That would have given the Warriors full relief from the $27.8 million of Jackson’s extension and (depending on how much Szczerbiak would have signed for, might have saved the Warriors cash in the short term as well (instead, Golden State will be spending an extra $1.5 million, approximately, on Bell and Radmanovic for the rest of this season).
I see Hollinger’s point, but I think he glosses over reporting from Marcus Thompson II that the Cavs were demanding a No. 1 pick in addition to Jackson in order to get the non-guaranteed deals of West and Szczerbiak.
ESPN.com (Henry Abbott): A blueprint for how the Stephen Jackson-Larry Brown pairing could make Charlotte better.
(If that actually succeeds, Henry should expect to get a call from TLC looking to use his services as a marriage counselor for Jon and Kate Gosselin.)
Yahoo! Sports (Adrian Wojnarowski): An anonymous Western Conference executive gives voice to pretty much everyone who are not named “Henry Abbott”: “I give those two less than a month before it goes bad.”
Yahoo! Sports (Kelly Dwyer): Kelly feels bad for Bell landing in the Warriors’ zone of toxicity, but couldn’t be happier that Stephen Jackson will be going from one non-contender to another.
Basketball Prospectus (Kevin Pelton): With this trade, the Bobcats seem to be settling for just sneaking into the playoffs as a No. 8 seed being a good enough goal for the season.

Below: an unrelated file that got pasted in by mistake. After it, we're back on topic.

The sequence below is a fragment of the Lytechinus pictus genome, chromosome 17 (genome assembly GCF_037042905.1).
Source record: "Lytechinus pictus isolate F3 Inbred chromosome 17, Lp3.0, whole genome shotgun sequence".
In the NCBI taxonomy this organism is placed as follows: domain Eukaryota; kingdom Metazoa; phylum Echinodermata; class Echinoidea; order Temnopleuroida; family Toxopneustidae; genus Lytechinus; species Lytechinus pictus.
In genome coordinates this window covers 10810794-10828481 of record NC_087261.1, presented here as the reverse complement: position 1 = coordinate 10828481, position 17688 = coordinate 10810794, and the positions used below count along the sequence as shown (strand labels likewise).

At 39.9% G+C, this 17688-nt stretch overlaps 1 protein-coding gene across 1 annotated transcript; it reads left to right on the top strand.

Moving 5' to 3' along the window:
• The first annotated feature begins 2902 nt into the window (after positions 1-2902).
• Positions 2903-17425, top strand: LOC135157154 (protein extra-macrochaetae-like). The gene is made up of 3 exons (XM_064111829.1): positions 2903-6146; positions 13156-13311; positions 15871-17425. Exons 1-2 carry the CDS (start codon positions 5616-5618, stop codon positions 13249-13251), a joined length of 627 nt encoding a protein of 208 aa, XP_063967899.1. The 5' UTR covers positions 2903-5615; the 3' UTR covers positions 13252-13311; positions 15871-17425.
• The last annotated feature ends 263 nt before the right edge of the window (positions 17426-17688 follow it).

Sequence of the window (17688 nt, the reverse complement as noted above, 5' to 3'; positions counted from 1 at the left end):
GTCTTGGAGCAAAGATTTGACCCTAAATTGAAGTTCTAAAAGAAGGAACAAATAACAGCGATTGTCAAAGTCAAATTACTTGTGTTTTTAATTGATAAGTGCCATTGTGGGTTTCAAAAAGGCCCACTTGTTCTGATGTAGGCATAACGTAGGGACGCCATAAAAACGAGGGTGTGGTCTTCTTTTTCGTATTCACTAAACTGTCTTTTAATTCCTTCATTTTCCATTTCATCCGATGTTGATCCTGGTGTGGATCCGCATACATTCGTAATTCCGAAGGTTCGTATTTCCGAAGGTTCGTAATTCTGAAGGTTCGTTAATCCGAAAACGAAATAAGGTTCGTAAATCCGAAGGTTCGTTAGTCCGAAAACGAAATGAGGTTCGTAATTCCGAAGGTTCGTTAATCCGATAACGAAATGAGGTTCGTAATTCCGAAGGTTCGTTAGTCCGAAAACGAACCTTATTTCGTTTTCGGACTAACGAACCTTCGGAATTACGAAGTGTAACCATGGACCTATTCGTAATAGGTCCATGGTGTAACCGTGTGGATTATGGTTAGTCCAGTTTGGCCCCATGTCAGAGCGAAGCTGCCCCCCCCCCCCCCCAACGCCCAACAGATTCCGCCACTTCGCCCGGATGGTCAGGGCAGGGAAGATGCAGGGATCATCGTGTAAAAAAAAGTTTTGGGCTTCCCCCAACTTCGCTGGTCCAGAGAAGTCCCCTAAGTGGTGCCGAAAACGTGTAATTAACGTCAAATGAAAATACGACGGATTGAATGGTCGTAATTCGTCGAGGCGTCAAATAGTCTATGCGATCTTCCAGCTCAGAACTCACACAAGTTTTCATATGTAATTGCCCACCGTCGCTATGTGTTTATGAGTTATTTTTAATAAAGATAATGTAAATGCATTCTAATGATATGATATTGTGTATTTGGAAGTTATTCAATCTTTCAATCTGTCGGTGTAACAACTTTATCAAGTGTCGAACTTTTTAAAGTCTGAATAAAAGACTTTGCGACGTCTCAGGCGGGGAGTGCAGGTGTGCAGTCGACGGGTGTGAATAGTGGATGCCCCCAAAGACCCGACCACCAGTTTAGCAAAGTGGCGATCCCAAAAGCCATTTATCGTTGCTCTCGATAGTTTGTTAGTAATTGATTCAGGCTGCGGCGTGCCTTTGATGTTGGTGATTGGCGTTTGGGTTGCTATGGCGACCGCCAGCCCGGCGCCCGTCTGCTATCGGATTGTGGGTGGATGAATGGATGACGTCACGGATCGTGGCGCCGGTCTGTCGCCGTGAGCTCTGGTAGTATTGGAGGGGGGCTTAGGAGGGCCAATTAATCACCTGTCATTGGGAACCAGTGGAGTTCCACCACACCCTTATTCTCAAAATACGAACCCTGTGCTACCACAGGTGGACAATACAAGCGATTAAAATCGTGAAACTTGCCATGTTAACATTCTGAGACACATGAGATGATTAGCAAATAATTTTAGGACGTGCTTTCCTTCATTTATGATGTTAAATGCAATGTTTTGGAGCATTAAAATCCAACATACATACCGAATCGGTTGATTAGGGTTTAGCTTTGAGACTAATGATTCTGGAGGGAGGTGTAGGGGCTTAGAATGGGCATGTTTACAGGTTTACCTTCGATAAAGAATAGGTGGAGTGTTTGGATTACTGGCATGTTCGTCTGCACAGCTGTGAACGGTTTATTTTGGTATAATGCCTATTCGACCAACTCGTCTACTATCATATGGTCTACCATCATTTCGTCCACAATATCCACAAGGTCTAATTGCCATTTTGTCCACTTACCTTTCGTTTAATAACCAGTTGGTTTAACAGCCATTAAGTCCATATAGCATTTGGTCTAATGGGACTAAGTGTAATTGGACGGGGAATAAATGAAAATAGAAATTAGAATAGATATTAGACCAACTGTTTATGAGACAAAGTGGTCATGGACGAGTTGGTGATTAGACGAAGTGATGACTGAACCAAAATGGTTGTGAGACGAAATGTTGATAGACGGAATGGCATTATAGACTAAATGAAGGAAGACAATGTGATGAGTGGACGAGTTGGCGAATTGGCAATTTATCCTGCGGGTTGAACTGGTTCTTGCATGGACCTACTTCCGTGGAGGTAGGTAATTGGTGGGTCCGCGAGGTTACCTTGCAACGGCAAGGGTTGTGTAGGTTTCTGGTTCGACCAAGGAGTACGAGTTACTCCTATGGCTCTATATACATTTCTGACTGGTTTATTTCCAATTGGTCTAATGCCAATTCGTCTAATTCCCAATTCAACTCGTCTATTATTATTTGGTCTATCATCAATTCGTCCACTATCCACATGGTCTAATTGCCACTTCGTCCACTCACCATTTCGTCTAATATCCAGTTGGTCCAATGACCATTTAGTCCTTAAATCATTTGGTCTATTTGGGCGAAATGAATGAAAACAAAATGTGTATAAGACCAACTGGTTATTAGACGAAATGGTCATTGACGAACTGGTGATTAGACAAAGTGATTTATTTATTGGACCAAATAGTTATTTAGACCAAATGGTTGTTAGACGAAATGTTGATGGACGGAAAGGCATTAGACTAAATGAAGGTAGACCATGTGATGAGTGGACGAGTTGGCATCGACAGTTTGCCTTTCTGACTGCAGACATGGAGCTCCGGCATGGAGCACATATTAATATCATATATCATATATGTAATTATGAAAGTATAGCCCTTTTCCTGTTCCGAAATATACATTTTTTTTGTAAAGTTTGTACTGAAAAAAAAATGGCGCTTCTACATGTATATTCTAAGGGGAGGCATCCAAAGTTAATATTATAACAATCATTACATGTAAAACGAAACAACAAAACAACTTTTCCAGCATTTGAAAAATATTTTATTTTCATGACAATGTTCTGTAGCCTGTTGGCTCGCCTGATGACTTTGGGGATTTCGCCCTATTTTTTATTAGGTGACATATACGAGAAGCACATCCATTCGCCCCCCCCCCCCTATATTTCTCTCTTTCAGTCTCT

Contra Costa Times (Cam Inman): Cam’s just waiting for both Monta Ellis and Don Nelson to hit the bricks.
(By the way, and I know I’ve been as guilty of this as anybody in the Bay Area sportswriting community, but this piece officially marks the “jump the shark” moment for writers using the “Can’t. Just can’t.” construction in stories about Monta Ellis.)
San Francisco Chronicle (Bruce Jenkins): I would give Bruce full credit for nailing it in his lead – “It shouldn’t be long before Warriors fans grasp the truth about Monday’s trade, that it won’t get them even an inch closer to the fringe of playoff contention. The Stephen Jackson deal was about saving money, and it was about revenge. The fact that it’s being celebrated, a job well done, says all you need to know about this desperate franchise.” – except for the fact that it underestimates the savvy of Warriors fans. Trust me, Bruce, they knew it as soon as the paperwork was filed.
Talking Points/San Jose Mercury News (Tim Kawakami): Tim gives credit where it’s due to the Warriors, for getting out from under the Jackson extension, but accurately points out that, without the $27.8M millstone, Golden State could have received so much more.
Fast Break/San Jose Mercury News (Adam Lauridsen): As the title of the post reads: “Addition By Subtraction.”
One Response to “Warriors Morning Report: The (Belated) End Of The Stephen Jackson Era”
Hey Geoff - what do you think about the whole “Monta Ellis is next to go” line of thought? Any truth to that?
Also - is there any chance Cohan and Rowell fire Nellie and Riley regardless of how much $ is left on Nellie’s contract?